The following abstract presents results of a study conducted by a contract laboratory for the National Toxicology Program. The findings have not been peer reviewed and were not evaluated in accordance with the levels of evidence criteria established by NTP in March 2009. The findings and conclusions for this study should not be construed to represent the views of the NTP or the U.S. Government.
Many edible plants are known to produce nonsteroidal compounds that can either mimic or antagonize the effects of endogenous steroid hormones. These compounds that are produced by plants themselves are called plant estrogens or phytoestrogens. Isoflavone, a phytoestrogen, such as genistein is found in high levels in soybean products1. It is unequivocally established that these compounds can bind to the estrogen receptor and can produce estrogen like effects in animals and cultured cells.
Genistein is one of five endocrine disrupter compounds nominated by the National Toxicology Program (NTP) for reproductive assessment studies, neurotoxicological and immunotoxicological studies, and cancer bioassay studies. The title of this project is "Effects of Endocrine Disrupting Chemicals on Fertility and Reproductive Tract Cancers". These studies were carried out as an interagency agreement between the National Environmental Health Science (NIEHS) and the National Center for Toxicology Research (NCTR) with the immunotoxicology component being the only portion conducted outside of the NCTR facility in Jefferson, Arkansas. Thus, the purpose of these reported studies was to determine the potential effects of genistein on the immune system. The genistein/immunotoxicology code identification from NCTR is E2122.14
The exposure times and the doses, 0, 25, 250 and 1250 PPM, were determined by NCTR. Genistein was procured and administered in feed by personnel at NCTR in Jefferson, Arkansas. The control rats received casein NIH-31C as the feed. The studies were conducted in male and female Sprague Dawley rats. The F0 generation female rats received the test article for 65 days beginning 7 days into gestation. The F1 generation male and female rats received the test article beginning in utero for 14 days and continuing postpartum until day 77. On the day of sacrifice, whole spleens or bone marrow cells were placed in tubes with the appropriate medium, packed in wet ice and shipped to the Medical College of Virginia Campus/Virginia Commonwealth University (MCV/VCU), Richmond, Virginia, for assay evaluation on the following day. The assay days of the study were conducted between 13 January 1998 and 7 April 1998. Data included in the text refer to data generated in the assays conducted at MCV, unless otherwise specified. Included in Data Appendix B are data from the pathology studies conducted at NCTR with 6 doses ranging from 5 to 1250 PPM.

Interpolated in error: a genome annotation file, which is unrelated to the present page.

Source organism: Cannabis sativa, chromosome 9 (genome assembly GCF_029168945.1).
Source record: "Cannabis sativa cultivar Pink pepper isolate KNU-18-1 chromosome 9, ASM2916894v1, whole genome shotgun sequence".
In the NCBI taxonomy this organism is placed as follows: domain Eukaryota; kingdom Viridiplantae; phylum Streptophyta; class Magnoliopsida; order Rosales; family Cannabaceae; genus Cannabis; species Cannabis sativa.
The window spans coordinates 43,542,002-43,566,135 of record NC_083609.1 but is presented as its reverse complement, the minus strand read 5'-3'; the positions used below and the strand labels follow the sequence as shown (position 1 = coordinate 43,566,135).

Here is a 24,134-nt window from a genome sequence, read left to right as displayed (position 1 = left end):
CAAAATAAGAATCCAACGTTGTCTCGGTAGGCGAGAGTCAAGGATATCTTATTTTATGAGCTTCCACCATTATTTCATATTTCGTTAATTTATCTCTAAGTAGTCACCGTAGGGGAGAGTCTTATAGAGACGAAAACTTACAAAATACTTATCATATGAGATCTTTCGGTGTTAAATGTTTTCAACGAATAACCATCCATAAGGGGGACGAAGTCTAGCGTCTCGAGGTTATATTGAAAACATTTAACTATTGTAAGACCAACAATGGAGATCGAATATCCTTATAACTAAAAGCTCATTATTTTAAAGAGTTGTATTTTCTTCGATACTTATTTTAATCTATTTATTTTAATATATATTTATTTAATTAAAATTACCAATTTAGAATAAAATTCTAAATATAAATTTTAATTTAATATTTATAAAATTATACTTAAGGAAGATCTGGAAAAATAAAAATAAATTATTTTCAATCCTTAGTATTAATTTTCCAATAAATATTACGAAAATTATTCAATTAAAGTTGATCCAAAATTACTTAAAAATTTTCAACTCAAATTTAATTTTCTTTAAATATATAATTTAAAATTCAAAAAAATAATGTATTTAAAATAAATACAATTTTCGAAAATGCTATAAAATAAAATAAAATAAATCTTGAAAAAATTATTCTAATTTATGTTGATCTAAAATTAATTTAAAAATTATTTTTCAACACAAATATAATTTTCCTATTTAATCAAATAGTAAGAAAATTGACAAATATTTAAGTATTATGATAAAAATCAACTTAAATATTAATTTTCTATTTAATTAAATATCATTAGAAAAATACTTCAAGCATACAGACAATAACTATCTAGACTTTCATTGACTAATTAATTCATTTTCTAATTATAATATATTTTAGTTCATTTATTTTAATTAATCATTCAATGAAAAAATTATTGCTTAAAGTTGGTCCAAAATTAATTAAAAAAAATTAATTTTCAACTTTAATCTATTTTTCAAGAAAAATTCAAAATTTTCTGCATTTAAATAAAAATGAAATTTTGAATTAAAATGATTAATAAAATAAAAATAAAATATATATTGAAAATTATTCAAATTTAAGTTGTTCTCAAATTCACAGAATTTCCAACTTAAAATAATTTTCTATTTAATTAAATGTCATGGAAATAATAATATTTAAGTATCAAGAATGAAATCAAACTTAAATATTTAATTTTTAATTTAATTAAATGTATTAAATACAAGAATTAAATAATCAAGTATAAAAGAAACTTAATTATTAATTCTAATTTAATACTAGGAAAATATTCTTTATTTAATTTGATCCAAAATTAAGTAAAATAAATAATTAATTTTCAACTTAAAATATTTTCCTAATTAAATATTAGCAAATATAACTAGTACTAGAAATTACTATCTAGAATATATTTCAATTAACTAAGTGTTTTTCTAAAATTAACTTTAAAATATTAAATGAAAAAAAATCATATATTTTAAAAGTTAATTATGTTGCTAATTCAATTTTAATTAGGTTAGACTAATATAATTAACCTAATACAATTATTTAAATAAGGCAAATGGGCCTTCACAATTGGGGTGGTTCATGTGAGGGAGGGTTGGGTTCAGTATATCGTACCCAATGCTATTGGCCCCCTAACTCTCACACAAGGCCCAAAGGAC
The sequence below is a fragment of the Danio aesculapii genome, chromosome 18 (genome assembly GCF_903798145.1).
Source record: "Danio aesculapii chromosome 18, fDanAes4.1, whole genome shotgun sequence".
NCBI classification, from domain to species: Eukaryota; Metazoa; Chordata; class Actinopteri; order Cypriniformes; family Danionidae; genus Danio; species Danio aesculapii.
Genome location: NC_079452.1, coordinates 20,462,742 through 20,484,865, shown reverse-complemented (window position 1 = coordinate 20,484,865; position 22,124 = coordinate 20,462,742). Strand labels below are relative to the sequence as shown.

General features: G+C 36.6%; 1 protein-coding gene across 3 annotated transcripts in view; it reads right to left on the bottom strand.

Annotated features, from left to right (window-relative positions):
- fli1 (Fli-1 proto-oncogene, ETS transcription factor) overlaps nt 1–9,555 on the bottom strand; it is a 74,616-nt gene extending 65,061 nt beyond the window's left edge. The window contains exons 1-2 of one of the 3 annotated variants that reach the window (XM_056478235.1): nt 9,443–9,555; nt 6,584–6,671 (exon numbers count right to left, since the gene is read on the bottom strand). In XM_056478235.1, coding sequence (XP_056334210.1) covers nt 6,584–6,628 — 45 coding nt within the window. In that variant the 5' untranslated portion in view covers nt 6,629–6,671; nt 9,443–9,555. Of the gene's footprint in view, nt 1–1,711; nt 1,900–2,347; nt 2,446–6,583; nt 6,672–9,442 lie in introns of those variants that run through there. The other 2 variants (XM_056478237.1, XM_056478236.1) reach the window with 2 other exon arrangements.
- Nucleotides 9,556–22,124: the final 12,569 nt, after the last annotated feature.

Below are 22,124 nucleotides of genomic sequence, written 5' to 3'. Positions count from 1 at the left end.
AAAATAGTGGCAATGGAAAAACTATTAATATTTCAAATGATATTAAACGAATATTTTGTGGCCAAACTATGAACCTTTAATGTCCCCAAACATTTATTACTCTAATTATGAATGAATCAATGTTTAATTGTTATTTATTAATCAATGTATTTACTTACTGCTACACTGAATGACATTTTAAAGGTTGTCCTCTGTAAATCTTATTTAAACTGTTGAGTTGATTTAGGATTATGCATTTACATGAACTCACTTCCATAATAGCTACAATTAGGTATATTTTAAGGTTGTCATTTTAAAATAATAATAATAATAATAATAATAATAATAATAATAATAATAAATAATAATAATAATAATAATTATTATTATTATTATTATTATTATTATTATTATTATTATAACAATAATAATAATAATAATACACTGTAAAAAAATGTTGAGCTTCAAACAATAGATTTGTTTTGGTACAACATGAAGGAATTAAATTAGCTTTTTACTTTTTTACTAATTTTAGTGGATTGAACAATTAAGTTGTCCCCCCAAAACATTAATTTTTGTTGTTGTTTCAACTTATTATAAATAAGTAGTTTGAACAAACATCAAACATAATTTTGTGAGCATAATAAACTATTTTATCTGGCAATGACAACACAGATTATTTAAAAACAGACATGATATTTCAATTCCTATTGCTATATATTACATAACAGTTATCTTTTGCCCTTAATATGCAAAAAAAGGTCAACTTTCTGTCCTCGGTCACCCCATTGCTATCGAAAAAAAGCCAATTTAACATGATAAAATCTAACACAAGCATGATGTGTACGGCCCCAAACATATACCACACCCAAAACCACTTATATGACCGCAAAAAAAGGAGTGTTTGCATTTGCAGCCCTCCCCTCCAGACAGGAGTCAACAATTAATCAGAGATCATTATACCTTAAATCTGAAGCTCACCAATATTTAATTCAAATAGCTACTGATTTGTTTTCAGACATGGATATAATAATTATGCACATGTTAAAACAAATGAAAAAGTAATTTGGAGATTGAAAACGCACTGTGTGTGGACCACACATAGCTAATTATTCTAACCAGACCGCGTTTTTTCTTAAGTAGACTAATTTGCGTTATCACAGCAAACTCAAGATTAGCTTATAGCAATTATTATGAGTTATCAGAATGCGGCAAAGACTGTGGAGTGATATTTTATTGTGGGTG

Exposure to genistein resulted in a statistically significant decrease in terminal body weight both in the F1 generation male and female rats as seen in the NCTR pathology study (n=15). A decrease of 9% (male) and 12% (female) as compared to the vehicle controls was observed at the highest dose of 1250 PPM. Although the decrease trend was present, no significant alteration was observed in the F0 generation females nor the F1 generation males in data from the body weight of rats assigned to immunotoxicology study (n=10). A statistically significant decrease was observed in terminal body weight in the F1 generation females of 11% at 1250 PPM.